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The Dirty Thirty - 30th precinct - Untold Story

The Full Story

The Dirty Thirty is an hour-long series based on the true story of the largest corruption scandal in the history of the New York City Police Department. Written both as a period and modern day piece. The actual events led to the arrest of 33 police officers on charges of robbery, extortion, civil rights conspiracy, assault, narcotics distribution, grand larceny, tax evasion, and perjury. These officers were infamously tagged by local and national press outlets as “The Dirty Thirty.”

The Dirty Thirty - 30th precinct - Untold Story

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Four Safes - Guns, Drugs and money

30th Precinct

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Community

The Dirty Thirty is also a story about bringing a community together. To work as a partnership with the police. Together they helped to bring crime down over fifty percent.

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The 30th Precinct Community Policing Unit!

The NYPD responded by creating a new, specialized unit to work directly with the community and regain their trust. Sergeant Lungaro led this first-ever, proactive Community Policing Unit, a group of select officers who worked hand-in-hand with citizens to combat crime and take down the drug dealers. The Community Policing Unit did not ignore complaints about fellow officers, and they did not back down from the violence on the streets. The result was drastically lowered crime rates in one of the most violent neighborhoods in New York City.

But the story of “The Dirty Thirty” is not just about police corruption. It is the story of what happens when the social order collapses under the weight of politics, race, fear, drug cartels, illegal immigration, the rights of citizens, and the role of law enforcement to protect and serve.
It is the story of the Good Guys going after the Bad Guys. Of how officers react to investigating their own, discovering corruption among their own, and arresting their own—in the biggest, most diverse city in the country. Ultimately, it is the story of a political time bomb that no one wanted to touch.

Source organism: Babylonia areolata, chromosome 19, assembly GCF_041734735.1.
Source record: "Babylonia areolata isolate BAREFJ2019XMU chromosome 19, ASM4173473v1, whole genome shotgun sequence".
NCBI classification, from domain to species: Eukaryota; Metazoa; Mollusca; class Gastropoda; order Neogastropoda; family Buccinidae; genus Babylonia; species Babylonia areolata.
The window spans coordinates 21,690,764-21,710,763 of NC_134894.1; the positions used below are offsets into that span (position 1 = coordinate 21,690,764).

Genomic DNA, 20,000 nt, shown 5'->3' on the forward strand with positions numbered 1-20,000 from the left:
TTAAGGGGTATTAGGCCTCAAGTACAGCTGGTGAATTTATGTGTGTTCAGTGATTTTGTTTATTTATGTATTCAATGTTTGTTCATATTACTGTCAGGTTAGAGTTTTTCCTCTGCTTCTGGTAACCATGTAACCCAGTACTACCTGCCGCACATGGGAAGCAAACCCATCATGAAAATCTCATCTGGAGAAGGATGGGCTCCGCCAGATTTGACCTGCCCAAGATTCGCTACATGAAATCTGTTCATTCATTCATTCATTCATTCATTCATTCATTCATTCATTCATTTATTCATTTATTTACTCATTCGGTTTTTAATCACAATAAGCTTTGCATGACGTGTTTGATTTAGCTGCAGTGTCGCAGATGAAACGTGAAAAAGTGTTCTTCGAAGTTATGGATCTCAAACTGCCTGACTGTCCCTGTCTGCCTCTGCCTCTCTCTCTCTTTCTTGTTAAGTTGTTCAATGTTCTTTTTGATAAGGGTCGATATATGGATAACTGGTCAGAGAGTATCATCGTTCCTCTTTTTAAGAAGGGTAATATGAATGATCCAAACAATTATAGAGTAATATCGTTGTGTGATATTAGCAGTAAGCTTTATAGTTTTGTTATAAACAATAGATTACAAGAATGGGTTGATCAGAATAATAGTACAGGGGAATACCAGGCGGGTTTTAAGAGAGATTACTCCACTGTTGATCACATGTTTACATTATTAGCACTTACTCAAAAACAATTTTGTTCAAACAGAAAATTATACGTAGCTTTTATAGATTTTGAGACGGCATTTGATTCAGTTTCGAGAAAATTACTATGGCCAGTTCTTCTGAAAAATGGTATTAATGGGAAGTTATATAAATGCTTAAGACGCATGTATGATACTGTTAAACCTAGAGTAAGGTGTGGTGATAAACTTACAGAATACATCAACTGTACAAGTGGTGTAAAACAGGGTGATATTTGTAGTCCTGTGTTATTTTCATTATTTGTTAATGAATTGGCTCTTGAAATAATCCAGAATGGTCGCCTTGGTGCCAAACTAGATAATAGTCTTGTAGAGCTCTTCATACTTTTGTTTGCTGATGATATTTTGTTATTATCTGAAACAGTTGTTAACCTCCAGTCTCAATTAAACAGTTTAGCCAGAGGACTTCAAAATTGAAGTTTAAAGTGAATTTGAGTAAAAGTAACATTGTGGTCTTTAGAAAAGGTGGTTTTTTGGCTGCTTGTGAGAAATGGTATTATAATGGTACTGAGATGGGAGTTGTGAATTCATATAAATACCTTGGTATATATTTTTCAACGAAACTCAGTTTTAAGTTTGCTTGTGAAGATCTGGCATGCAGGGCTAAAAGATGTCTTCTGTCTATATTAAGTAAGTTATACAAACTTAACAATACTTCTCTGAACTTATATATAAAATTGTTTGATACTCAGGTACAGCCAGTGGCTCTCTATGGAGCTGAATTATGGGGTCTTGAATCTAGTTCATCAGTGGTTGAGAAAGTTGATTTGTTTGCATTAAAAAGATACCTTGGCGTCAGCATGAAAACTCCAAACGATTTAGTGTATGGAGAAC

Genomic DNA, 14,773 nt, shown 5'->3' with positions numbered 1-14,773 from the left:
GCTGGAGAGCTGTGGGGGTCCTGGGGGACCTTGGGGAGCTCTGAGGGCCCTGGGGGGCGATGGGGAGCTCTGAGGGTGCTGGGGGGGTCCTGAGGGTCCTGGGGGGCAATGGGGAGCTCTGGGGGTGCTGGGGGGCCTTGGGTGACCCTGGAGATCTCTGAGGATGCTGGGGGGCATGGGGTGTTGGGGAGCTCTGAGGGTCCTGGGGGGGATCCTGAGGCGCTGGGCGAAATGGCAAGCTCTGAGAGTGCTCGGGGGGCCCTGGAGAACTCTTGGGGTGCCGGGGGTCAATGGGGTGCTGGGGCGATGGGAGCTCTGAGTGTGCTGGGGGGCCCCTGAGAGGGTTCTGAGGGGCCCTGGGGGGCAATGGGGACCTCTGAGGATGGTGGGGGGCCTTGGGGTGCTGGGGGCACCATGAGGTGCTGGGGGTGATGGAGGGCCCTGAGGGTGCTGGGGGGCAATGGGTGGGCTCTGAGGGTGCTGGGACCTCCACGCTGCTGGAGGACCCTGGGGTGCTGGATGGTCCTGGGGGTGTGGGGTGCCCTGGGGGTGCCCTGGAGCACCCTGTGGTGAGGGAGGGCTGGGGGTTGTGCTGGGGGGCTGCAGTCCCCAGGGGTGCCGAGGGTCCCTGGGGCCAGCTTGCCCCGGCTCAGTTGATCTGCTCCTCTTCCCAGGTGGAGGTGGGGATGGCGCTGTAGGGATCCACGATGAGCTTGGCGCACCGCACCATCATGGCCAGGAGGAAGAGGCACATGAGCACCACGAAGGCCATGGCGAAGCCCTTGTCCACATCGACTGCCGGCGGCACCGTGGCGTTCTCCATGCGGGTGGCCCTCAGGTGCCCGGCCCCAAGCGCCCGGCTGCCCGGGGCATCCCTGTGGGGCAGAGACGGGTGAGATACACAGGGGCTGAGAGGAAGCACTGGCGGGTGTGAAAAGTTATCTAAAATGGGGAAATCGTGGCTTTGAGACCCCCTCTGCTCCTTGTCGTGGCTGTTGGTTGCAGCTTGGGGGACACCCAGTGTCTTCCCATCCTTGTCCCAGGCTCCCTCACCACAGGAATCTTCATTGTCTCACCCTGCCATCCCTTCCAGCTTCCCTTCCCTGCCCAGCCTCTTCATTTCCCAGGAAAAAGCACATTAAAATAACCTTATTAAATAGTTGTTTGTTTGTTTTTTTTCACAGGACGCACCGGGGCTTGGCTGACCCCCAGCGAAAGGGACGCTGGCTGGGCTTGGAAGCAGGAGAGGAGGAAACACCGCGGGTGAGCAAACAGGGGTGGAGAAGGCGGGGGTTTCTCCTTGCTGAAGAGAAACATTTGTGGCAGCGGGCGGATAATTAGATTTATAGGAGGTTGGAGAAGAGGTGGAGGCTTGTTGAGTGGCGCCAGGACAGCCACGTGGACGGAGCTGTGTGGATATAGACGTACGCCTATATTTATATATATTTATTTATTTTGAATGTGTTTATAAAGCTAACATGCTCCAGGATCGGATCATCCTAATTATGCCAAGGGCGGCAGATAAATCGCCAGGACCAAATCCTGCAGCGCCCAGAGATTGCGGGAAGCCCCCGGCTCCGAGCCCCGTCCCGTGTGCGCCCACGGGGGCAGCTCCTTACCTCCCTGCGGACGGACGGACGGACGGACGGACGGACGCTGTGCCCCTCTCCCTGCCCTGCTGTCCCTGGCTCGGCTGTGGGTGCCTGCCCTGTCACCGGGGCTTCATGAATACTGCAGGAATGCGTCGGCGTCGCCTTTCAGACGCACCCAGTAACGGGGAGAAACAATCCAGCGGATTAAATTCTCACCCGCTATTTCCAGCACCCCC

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Chaos when we started!

As the crime and murder rate continued to soar, residents blamed the local cops, who blamed the politicians, who blamed the district attorney, who blamed the state attorney general, who blamed federal law enforcement, who blamed the local cops. Investigations were launched by every party who could possibly be held accountable—IAB, DEA, NY District Attorney, and the State Attorney General. Because the politics of blame were important to every entity, they never informed each other of their activities; a pattern of one-upmanship that hid the scope of the scandal until it was too late.

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Community Awards In The End.

The Black Ministers of Harlem packed two bus loads of Elementary School kids to the precinct. They brought handmade thank you cards to the 3-0. Thanking the good cops for a job well done with the community. The school kids hung the cards in the open area of the precinct for all to see. There wasn't a dry eye in the place. Afterwards they surprised me and my team with awards.

After retirement. One last job for the community.

After Sergeant Liborio Lungaro's retirement he was called by the community. They wanted to know if he could help an African American mother who's son had been arrested for Murder.

Sergeant Lungaro was hesitant because as he explained to the mother he was the last person she would want to investigate this case because if he found evidence that proved her son had in fact committed the crime he would testify against her son.

The mother believed her son was innocent and said that the community Believed in him.

Sergeant Lungaro called four retired Detectives. One was his brother Charlie who was a NYPD Homicide Detective. They had a round table meeting and reviewed all the evidence, pictures, statements and tapes. 

In the end the young man was acquitted of all crimes.


There was no charge. All of the NYPD personnel agreed. It was the right thing to do.

If they want Criminal Justice Reform. All you need to do is give the defendant the same resources as the District Attorneys Office. Same investigative personnel with the same price tag. It's that simple. Then the playing field would be equal.

The 30th Precinct in the 1990's.

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